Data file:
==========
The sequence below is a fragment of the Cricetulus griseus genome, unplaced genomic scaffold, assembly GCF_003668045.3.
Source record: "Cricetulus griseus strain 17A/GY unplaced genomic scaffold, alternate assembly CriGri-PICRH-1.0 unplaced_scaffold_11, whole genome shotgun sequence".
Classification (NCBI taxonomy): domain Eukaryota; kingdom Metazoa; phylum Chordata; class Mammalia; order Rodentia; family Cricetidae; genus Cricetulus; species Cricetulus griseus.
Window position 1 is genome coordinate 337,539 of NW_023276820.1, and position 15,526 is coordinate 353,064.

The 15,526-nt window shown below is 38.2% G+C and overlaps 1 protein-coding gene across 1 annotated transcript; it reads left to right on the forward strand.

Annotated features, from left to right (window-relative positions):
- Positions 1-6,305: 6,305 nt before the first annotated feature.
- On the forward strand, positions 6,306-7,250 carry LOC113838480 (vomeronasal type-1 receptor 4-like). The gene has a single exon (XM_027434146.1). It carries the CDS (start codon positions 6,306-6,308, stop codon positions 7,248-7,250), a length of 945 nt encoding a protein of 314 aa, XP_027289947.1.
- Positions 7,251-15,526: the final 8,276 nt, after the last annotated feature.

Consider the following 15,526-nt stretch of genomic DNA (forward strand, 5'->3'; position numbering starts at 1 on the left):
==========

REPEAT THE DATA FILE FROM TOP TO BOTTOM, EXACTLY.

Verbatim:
The sequence below is a fragment of the Cricetulus griseus genome, unplaced genomic scaffold, assembly GCF_003668045.3.
Source record: "Cricetulus griseus strain 17A/GY unplaced genomic scaffold, alternate assembly CriGri-PICRH-1.0 unplaced_scaffold_11, whole genome shotgun sequence".
Classification (NCBI taxonomy): domain Eukaryota; kingdom Metazoa; phylum Chordata; class Mammalia; order Rodentia; family Cricetidae; genus Cricetulus; species Cricetulus griseus.
Window position 1 is genome coordinate 337,539 of NW_023276820.1, and position 15,526 is coordinate 353,064.

The 15,526-nt window shown below is 38.2% G+C and overlaps 1 protein-coding gene across 1 annotated transcript; it reads left to right on the forward strand.

Annotated features, from left to right (window-relative positions):
- Positions 1-6,305: 6,305 nt before the first annotated feature.
- On the forward strand, positions 6,306-7,250 carry LOC113838480 (vomeronasal type-1 receptor 4-like). The gene has a single exon (XM_027434146.1). It carries the CDS (start codon positions 6,306-6,308, stop codon positions 7,248-7,250), a length of 945 nt encoding a protein of 314 aa, XP_027289947.1.
- Positions 7,251-15,526: the final 8,276 nt, after the last annotated feature.

Consider the following 15,526-nt stretch of genomic DNA (forward strand, 5'->3'; position numbering starts at 1 on the left):